This is a major weakness of neo-liberalism: an ability to build. This idea importing is the same as development.

Amazon will import workers to work in its import/export business, and somehow, after ??? happens, Vancouver and BC and Canada will profit.

There'll be some profit to be had, but this deal hollows out Vancouver industry to a degree. And importing workers will only serve to help crowd out local workers, and further press the housing/rental market. This will only act as a dilution to Canadian-based business and industry, and serve to overheat any already crowded Canadian housing market.

This really isn't the method any nation should be using to build its industry. It's ass-backwards, and Amazon can pull out of the deal whenever it feels like.

The most dismaying part of this is there will be profit, but mostly by Amazon, who'll export that overseas to a tax-free zone. And when money disappears like that, it becomes worthless. Unspent money is the same as worthless trash.

The Mound of Sound said...

The federal government, both Harper's and Trudeau's, has done a great deal to Vancouver and bloody little for it. I would love to see British Columbia out from under Ottawa's boot.

Northern PoV said...

I don't doubt that Amazon has used convenient Vancouver to mitigate the effects of America 1st (which obviously predates tRump, just more subtle)

Even 15 years ago, the California-based tech giants I dealt with generally hosted their summer gatherings ("Global Sales/Marketing Meetings) in Vancouver or Whistler and winter stuff in Mexico or the Caribbean. They would have prefered the convenience and low cost of meeting on or near their HQ campuses but had experienced too many US immigration hassles for their visiting foreign workers. They prefered friendlier places.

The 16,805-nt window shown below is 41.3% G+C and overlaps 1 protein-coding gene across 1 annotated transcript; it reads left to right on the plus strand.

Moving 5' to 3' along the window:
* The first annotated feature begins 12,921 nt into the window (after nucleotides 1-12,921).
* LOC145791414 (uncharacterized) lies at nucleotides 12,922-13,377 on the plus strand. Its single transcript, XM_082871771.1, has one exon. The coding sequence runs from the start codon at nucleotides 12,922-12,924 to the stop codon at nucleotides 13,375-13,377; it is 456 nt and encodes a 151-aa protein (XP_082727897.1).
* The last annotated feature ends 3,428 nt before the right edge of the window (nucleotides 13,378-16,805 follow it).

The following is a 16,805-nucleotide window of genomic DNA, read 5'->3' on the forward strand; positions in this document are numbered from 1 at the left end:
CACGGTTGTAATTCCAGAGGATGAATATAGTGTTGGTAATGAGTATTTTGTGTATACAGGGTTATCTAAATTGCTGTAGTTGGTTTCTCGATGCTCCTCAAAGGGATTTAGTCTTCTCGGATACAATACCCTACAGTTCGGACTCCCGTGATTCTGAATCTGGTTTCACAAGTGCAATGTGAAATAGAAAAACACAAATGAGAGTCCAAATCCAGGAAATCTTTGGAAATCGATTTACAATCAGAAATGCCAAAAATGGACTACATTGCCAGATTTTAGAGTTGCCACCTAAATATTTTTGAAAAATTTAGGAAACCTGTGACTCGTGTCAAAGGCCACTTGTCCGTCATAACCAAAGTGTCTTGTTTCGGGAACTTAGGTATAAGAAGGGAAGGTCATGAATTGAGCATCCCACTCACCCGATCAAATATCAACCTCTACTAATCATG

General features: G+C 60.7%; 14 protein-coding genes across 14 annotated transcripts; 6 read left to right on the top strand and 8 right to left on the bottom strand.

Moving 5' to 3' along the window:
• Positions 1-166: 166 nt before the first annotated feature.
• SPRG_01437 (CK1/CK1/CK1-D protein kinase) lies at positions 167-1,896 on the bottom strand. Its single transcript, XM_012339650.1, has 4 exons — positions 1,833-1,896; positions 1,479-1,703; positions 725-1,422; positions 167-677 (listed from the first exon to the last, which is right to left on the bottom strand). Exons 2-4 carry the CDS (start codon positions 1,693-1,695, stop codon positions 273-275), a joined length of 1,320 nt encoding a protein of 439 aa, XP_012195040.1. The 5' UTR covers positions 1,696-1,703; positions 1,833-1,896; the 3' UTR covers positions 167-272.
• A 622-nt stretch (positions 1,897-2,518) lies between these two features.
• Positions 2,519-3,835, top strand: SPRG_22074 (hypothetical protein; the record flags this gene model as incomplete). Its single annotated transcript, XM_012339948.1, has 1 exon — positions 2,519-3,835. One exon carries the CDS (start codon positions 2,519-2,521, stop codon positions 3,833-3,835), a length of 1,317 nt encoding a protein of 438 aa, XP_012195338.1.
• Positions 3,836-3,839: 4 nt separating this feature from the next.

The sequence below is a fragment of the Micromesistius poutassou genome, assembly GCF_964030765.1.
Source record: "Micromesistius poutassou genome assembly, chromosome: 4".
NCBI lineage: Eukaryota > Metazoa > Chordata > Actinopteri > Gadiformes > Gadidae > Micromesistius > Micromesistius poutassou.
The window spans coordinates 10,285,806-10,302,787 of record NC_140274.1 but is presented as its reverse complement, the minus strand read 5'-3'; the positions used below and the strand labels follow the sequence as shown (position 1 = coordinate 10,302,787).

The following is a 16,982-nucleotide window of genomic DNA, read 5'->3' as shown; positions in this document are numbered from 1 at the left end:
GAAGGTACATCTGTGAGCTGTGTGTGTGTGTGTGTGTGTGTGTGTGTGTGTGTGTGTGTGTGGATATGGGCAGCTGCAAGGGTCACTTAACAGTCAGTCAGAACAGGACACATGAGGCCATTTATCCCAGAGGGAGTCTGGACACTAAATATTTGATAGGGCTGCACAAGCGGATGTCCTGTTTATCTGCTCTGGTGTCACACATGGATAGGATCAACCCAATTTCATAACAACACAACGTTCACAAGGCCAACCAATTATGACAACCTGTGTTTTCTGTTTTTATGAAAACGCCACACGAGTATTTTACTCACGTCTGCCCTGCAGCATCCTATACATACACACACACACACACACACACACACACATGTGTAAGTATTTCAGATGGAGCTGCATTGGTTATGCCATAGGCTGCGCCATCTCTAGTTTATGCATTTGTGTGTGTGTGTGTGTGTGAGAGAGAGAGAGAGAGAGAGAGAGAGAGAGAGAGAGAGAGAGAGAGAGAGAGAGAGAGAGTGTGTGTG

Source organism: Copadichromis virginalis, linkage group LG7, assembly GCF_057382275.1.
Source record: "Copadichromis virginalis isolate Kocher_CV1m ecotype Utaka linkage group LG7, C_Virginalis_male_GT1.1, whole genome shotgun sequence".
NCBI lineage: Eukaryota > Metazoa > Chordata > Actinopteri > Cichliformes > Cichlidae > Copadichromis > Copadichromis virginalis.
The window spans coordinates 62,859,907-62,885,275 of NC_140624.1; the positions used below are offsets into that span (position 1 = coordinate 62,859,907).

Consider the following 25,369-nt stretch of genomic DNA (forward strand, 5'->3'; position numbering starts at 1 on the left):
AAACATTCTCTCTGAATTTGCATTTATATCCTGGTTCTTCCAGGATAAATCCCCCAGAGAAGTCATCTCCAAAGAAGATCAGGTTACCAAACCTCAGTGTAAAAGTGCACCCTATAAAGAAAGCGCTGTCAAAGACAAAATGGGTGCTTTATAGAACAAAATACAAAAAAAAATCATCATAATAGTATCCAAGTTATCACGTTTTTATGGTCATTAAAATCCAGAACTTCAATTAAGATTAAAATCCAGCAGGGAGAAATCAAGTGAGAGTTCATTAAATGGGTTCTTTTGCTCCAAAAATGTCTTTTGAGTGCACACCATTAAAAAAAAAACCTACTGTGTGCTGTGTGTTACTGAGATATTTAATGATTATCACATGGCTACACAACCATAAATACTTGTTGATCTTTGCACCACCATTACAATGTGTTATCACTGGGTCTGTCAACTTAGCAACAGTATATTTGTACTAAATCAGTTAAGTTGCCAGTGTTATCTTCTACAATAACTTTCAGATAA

.........................................
This particular deal (I'm guessing) is about using the old post office facility as a physical warehouse & distribution center. It will be as automated as possible (and more so over time to disappoint the 'job creation fans'). The actual jobs will be low wage. They better not need too many cause, as we all know, low wage workers can not afford to live in Vcr.

There is sad but rich symbolism in this deal: the public Post Office facility becomes a private distribution facility.

(And all of Jr.s 2015 infrastructure promises have simply been turned into privatization schemes that are currently going nowhere it seems.)

Anonymous said...

Troy Thomas...your comment is very true...."
There'll be some profit to be had, but this deal hollows out Vancouver industry to a degree. And importing workers will only serve to help crowd out local workers, and further press the housing/rental market. This will only act as a dilution to Canadian-based business and industry, and serve to overheat any already crowded Canadian housing market.".....there are over 33,000 people in Alberta aged 45 and up who cannot get a job.....it is the same thing over and over again. Graduating with a second degree at age 49...I could not find employment and had to go over seas to work....same old same old. At least B.C. is standing up. Here, people can't wait for the election to vote Jason Kenny into power...and nothing about the economy on his platform. Anyong